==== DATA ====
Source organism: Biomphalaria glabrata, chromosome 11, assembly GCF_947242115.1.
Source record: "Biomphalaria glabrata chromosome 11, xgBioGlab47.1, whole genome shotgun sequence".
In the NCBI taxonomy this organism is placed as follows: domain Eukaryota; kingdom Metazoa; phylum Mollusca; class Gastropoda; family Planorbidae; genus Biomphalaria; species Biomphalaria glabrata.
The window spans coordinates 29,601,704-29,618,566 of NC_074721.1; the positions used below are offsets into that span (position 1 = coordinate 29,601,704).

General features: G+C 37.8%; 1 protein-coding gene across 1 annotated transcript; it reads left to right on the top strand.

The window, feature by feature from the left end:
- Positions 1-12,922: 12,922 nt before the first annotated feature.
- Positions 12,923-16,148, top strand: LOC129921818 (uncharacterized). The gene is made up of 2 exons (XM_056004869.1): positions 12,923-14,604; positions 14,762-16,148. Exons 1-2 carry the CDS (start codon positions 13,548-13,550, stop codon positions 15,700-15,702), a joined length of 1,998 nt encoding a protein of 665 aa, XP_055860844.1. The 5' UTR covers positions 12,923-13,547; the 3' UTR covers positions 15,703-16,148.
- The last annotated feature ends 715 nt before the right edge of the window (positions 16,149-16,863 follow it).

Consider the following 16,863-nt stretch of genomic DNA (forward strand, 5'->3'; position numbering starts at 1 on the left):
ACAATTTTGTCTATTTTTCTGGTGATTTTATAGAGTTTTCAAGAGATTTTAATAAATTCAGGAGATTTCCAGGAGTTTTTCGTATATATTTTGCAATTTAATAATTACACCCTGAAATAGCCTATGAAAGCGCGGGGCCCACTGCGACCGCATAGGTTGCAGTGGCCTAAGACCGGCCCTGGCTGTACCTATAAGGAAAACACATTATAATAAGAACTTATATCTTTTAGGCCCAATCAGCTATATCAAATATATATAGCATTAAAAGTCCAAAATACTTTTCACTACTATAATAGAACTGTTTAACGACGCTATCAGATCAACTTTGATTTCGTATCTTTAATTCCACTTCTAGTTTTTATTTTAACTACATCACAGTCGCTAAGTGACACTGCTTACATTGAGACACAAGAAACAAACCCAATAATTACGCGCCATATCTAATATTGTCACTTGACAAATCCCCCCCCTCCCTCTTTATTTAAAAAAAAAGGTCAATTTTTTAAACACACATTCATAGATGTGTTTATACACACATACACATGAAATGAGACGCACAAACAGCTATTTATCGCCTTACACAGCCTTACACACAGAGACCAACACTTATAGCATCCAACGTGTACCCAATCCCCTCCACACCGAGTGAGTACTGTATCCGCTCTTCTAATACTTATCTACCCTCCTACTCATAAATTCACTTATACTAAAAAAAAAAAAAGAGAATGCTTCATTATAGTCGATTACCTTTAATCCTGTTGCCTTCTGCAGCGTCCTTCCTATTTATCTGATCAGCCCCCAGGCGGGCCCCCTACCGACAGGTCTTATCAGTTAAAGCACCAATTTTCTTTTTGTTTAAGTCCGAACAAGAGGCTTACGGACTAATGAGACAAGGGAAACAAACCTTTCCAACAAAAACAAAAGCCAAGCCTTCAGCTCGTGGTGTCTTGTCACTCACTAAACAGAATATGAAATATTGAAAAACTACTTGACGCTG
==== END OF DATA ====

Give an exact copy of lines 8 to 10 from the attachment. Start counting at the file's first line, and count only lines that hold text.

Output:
- Positions 12,923-16,148, top strand: LOC129921818 (uncharacterized). The gene is made up of 2 exons (XM_056004869.1): positions 12,923-14,604; positions 14,762-16,148. Exons 1-2 carry the CDS (start codon positions 13,548-13,550, stop codon positions 15,700-15,702), a joined length of 1,998 nt encoding a protein of 665 aa, XP_055860844.1. The 5' UTR covers positions 12,923-13,547; the 3' UTR covers positions 15,703-16,148.
- The last annotated feature ends 715 nt before the right edge of the window (positions 16,149-16,863 follow it).

Consider the following 16,863-nt stretch of genomic DNA (forward strand, 5'->3'; position numbering starts at 1 on the left):